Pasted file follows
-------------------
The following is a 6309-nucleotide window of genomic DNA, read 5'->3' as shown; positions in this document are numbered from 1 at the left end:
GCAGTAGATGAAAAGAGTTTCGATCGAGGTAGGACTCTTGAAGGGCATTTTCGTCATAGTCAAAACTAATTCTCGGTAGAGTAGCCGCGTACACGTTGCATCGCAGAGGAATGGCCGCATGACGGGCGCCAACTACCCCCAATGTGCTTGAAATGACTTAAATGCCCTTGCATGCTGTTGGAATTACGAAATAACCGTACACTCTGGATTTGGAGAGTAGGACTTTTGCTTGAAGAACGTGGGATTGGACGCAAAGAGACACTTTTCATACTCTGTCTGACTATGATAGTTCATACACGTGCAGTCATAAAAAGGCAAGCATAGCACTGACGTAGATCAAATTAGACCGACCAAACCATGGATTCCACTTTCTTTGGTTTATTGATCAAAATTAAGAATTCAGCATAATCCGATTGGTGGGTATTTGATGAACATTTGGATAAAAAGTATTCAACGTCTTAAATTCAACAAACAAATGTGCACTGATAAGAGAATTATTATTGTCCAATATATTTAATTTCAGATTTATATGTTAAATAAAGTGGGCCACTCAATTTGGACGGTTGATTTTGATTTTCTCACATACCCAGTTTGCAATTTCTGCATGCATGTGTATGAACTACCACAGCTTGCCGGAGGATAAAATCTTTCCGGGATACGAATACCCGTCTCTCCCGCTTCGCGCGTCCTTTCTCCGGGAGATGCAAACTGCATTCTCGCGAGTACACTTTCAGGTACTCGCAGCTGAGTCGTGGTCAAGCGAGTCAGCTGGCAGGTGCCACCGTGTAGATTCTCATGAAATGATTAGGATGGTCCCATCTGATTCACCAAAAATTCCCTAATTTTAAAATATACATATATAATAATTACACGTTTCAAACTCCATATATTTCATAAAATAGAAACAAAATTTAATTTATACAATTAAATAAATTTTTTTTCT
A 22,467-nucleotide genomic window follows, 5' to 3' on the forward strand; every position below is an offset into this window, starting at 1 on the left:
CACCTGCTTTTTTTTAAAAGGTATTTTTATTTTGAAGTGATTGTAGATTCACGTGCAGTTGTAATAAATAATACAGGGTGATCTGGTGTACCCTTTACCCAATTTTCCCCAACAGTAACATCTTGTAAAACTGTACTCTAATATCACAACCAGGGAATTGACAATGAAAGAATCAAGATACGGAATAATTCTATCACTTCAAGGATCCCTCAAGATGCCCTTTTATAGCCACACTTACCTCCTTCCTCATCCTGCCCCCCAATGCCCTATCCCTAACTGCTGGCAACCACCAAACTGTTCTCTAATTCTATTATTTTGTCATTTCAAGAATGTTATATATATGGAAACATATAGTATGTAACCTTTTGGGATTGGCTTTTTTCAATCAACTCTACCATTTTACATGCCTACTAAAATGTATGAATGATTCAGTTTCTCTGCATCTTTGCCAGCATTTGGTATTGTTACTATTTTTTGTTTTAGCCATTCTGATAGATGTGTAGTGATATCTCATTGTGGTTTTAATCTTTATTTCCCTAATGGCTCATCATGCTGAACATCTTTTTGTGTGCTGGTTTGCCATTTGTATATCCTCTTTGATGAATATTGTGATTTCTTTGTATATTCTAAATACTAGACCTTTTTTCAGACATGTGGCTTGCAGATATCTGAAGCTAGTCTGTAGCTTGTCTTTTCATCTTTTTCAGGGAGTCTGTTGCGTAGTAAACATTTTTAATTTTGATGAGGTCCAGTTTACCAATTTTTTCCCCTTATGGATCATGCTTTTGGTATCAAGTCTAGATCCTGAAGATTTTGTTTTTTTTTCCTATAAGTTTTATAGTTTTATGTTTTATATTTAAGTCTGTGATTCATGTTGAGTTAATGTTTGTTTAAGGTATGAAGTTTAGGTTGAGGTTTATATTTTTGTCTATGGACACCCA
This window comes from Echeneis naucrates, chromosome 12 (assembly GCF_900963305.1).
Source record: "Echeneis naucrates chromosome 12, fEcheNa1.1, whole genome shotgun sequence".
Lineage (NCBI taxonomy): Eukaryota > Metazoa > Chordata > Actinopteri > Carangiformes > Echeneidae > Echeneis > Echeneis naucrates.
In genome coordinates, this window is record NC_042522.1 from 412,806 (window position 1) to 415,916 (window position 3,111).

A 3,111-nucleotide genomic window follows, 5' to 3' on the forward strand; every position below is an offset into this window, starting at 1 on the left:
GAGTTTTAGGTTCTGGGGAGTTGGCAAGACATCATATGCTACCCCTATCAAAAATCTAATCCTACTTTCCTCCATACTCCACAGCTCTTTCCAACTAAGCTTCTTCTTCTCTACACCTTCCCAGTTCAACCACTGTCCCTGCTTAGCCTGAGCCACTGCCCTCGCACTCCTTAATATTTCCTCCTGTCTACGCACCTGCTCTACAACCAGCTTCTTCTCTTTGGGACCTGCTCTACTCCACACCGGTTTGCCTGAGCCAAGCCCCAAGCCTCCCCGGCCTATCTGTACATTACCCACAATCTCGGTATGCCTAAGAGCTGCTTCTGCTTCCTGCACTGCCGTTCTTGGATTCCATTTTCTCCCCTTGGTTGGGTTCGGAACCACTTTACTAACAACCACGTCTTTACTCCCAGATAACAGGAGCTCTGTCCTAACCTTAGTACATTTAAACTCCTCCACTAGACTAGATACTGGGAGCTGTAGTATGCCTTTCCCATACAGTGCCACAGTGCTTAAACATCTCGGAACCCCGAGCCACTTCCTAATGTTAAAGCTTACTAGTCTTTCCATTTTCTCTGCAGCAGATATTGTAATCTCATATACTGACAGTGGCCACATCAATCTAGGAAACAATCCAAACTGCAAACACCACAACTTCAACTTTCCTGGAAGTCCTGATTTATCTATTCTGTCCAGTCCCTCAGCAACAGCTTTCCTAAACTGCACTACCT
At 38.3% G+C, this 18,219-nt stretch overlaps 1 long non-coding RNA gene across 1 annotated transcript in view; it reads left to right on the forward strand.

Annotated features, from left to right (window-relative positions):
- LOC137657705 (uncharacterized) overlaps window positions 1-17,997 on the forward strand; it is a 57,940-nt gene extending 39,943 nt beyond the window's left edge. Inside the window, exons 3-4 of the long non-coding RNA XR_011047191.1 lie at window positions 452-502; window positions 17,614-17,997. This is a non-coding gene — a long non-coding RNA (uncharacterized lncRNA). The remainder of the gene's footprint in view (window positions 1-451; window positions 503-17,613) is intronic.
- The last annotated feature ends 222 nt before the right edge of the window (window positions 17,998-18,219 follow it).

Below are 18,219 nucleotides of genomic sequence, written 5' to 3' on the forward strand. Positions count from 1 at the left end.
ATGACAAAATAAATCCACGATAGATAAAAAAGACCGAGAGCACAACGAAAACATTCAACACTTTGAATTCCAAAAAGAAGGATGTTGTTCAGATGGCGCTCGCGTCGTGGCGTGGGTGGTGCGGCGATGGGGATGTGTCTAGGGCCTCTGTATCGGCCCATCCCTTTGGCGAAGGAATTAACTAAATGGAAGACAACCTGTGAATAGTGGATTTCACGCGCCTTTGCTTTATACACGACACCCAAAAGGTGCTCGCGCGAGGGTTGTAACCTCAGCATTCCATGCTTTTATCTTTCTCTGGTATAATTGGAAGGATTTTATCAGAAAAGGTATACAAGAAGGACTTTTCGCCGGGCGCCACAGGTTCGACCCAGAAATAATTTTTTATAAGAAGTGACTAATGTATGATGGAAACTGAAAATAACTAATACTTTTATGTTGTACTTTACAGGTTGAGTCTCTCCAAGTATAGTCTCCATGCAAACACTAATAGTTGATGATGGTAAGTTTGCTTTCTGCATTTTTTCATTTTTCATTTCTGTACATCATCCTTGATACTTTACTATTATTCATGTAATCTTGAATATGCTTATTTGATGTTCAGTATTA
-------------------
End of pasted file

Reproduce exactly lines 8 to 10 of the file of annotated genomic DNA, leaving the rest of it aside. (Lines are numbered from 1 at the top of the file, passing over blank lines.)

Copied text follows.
In genome coordinates, this window is record NC_042522.1 from 412,806 (window position 1) to 415,916 (window position 3,111).

A 3,111-nucleotide genomic window follows, 5' to 3' on the forward strand; every position below is an offset into this window, starting at 1 on the left:
GAGTTTTAGGTTCTGGGGAGTTGGCAAGACATCATATGCTACCCCTATCAAAAATCTAATCCTACTTTCCTCCATACTCCACAGCTCTTTCCAACTAAGCTTCTTCTTCTCTACACCTTCCCAGTTCAACCACTGTCCCTGCTTAGCCTGAGCCACTGCCCTCGCACTCCTTAATATTTCCTCCTGTCTACGCACCTGCTCTACAACCAGCTTCTTCTCTTTGGGACCTGCTCTACTCCACACCGGTTTGCCTGAGCCAAGCCCCAAGCCTCCCCGGCCTATCTGTACATTACCCACAATCTCGGTATGCCTAAGAGCTGCTTCTGCTTCCTGCACTGCCGTTCTTGGATTCCATTTTCTCCCCTTGGTTGGGTTCGGAACCACTTTACTAACAACCACGTCTTTACTCCCAGATAACAGGAGCTCTGTCCTAACCTTAGTACATTTAAACTCCTCCACTAGACTAGATACTGGGAGCTGTAGTATGCCTTTCCCATACAGTGCCACAGTGCTTAAACATCTCGGAACCCCGAGCCACTTCCTAATGTTAAAGCTTACTAGTCTTTCCATTTTCTCTGCAGCAGATATTGTAATCTCATATACTGACAGTGGCCACATCAATCTAGGAAACAATCCAAACTGCAAACACCACAACTTCAACTTTCCTGGAAGTCCTGATTTATCTATTCTGTCCAGTCCCTCAGCAACAGCTTTCCTAAACTGCACTACCT